Most trademark conflicts, much like any other conflict, result in one of two outcomes for the parties involved – a win or a loss. But there are those, like the recent case in Indonesia between electronics giants LG Electronics Inc. (“LG”) and Sharp Kabushiki Kaisha (“Sharp”), that manage to find an amicable solution to the problem.

The conflict between these two companies began when Sharp filed a police report against LG, alleging that the use of LG’s PLASMASTER mark was an infringement of several of their registered PLASMACLUSTER trademarks, thus initiating a criminal proceeding.

As a tit-for-tat action, LG opted to file a cancellation suit in the Commercial Court to remove Sharp’s trademarks from the Trademark Register. The disputed trademarks are as follows:

  1. PLASMACLUSTER (reg. no. IDM000228607)
  2. PLASMACLUSTER ION GENERATOR (reg. no. IDM000264896)
  3. PLASMACLUSTER HD (reg. no. IDM000258884)
  4. PLASMACLUSTER (reg no. IDM000320477)
  6. PLASMACLUSTER (reg no. IDM000320521)

In its cancellation suit, LG claimed that they had previously filed to register the PLASMA GOLD and PLASMASTER trademarks in countries such as Australia, South Korea, South Africa, Mexico, UAE, Turkey, Hong Kong, Iran and Israel, but not Indonesia. Based on these previous registrations, LG believes the registration of the PLASMACLUSTER trademarks by Sharp in Indonesia were filed in bad faith, since the trademarks used a descriptive word that defines a technology commonly used in air conditioning industry, namely plasma, (a strange argument, seeing that LG’s PLASMA GOLD and PLASMASTER trademarks also contain the word “Plasma”).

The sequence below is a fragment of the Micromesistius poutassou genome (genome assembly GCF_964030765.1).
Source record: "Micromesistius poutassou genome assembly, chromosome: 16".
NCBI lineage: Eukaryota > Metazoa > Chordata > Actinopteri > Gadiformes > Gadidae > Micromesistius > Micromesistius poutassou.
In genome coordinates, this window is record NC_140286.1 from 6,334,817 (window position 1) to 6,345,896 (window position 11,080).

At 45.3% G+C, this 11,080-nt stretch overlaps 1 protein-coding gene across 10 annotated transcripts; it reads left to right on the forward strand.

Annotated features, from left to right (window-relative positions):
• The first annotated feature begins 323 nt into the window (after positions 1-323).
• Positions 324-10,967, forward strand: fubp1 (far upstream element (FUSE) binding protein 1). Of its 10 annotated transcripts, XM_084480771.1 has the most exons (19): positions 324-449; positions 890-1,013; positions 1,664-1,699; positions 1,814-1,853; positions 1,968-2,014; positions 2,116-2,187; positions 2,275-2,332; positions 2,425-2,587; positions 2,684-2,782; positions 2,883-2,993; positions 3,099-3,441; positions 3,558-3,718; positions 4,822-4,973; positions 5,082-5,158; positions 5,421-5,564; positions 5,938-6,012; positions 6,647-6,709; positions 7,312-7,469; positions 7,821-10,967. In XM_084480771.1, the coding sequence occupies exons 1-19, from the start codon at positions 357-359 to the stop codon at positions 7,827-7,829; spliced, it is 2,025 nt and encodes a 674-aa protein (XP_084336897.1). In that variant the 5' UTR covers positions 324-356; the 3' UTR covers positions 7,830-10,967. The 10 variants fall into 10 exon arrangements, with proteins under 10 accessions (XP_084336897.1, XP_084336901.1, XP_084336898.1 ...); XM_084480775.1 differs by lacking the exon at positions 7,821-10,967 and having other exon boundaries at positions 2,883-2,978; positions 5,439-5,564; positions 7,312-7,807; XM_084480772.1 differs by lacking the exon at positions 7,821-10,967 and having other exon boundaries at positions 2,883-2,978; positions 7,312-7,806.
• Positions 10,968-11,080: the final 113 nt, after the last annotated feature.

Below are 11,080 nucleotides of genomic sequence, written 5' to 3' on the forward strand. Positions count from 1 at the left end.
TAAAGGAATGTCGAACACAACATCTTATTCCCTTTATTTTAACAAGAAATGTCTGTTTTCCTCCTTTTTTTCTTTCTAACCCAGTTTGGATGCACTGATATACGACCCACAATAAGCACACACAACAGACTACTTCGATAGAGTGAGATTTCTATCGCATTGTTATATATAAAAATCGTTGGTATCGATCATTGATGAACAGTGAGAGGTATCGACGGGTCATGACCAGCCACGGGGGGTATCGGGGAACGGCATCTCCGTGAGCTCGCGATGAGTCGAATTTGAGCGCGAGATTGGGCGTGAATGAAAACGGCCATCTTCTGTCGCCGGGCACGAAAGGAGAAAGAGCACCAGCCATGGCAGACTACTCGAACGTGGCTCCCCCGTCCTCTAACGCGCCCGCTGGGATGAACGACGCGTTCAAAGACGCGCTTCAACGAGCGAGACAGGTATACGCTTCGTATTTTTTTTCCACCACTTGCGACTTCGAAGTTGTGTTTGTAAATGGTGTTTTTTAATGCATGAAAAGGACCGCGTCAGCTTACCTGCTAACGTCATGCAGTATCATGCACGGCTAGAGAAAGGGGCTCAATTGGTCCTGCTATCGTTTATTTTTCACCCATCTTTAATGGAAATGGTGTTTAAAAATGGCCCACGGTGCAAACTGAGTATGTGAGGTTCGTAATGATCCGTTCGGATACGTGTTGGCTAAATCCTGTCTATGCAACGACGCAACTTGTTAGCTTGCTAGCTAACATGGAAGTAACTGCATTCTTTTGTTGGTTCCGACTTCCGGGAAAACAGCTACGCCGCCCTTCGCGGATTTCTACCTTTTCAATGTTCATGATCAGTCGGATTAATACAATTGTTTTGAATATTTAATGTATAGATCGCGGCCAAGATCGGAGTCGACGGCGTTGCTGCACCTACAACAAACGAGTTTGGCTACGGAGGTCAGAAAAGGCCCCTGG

Facing the cancelation law suit filed by LG, Sharp denied that their PLASMACLUSTER trademarks were filed in bad faith and retaliated by claiming that LG imitated the PLASMACLUSTER trademark, deleting the letters “CLU” from PLASMACLUSTER to create  PLASMASTER.

Realising that the case was getting increasingly complicated, not to mention costly and time-consuming, both parties decided to enter into negotiations. Considering that both companies are publicly known, and their consumers – being savvy and of a particular socioeconomic status – would be discerning when it comes to selecting electronic goods and would thus be able to differentiate between both brands clearly and easily, it did not seem sensible to prolong the situation.

LG and Sharp agreed to settle the dispute out of court. Both parties agreed to cancel the lawsuit, with Sharp also agreeing to withdraw the police report. LG and Sharp would both thus be allowed to use their respective trademarks on their air conditioning products.

What we can learn from this case is that not every confrontation needs to be solved at the court or through police intervention. Sometimes a negotiation to reach a win-win solution is the best way.